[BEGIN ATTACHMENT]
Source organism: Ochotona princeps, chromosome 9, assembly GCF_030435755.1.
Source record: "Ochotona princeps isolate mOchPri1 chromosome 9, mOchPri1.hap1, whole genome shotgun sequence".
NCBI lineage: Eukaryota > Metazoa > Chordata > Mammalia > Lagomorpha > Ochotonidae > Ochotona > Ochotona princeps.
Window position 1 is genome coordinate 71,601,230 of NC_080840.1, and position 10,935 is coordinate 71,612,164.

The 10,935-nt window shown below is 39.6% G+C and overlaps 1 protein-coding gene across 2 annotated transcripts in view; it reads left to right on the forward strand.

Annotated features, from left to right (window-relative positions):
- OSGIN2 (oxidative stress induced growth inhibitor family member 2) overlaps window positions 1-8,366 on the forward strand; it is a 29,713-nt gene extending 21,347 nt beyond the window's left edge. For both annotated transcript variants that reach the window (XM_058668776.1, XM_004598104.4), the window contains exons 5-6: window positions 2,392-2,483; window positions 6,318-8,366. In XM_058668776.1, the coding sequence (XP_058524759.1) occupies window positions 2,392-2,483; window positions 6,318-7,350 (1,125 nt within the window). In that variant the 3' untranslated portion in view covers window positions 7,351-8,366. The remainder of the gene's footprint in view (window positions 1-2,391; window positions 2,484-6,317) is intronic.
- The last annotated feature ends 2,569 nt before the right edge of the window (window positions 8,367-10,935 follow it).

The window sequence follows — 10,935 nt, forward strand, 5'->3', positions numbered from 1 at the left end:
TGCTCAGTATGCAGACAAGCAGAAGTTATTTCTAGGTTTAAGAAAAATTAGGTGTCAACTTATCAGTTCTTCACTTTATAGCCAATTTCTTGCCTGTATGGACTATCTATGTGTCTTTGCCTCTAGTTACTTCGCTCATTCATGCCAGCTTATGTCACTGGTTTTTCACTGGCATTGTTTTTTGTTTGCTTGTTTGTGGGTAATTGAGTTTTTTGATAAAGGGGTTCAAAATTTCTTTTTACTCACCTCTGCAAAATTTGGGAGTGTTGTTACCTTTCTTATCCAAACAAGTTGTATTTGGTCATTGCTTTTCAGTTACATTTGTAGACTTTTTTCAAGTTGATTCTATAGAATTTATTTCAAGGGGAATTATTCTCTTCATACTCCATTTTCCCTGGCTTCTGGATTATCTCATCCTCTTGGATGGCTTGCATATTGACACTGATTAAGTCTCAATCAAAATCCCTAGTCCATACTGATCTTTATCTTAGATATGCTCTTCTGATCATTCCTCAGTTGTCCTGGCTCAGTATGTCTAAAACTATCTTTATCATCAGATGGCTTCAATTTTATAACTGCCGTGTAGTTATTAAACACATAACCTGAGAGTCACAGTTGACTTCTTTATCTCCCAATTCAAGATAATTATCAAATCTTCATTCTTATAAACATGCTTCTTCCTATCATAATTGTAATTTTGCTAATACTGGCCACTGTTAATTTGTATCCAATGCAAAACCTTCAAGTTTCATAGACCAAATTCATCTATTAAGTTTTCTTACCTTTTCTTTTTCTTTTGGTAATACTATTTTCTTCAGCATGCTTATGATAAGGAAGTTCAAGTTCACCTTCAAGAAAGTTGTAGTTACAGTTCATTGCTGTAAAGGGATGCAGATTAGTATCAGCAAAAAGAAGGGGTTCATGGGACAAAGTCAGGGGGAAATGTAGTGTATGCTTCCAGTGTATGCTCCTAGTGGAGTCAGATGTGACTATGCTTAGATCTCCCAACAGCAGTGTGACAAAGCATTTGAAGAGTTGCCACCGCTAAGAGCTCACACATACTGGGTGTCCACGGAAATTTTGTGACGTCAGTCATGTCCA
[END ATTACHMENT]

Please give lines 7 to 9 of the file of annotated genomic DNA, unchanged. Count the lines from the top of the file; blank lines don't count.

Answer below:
- OSGIN2 (oxidative stress induced growth inhibitor family member 2) overlaps window positions 1-8,366 on the forward strand; it is a 29,713-nt gene extending 21,347 nt beyond the window's left edge. For both annotated transcript variants that reach the window (XM_058668776.1, XM_004598104.4), the window contains exons 5-6: window positions 2,392-2,483; window positions 6,318-8,366. In XM_058668776.1, the coding sequence (XP_058524759.1) occupies window positions 2,392-2,483; window positions 6,318-7,350 (1,125 nt within the window). In that variant the 3' untranslated portion in view covers window positions 7,351-8,366. The remainder of the gene's footprint in view (window positions 1-2,391; window positions 2,484-6,317) is intronic.
- The last annotated feature ends 2,569 nt before the right edge of the window (window positions 8,367-10,935 follow it).

The window sequence follows — 10,935 nt, forward strand, 5'->3', positions numbered from 1 at the left end: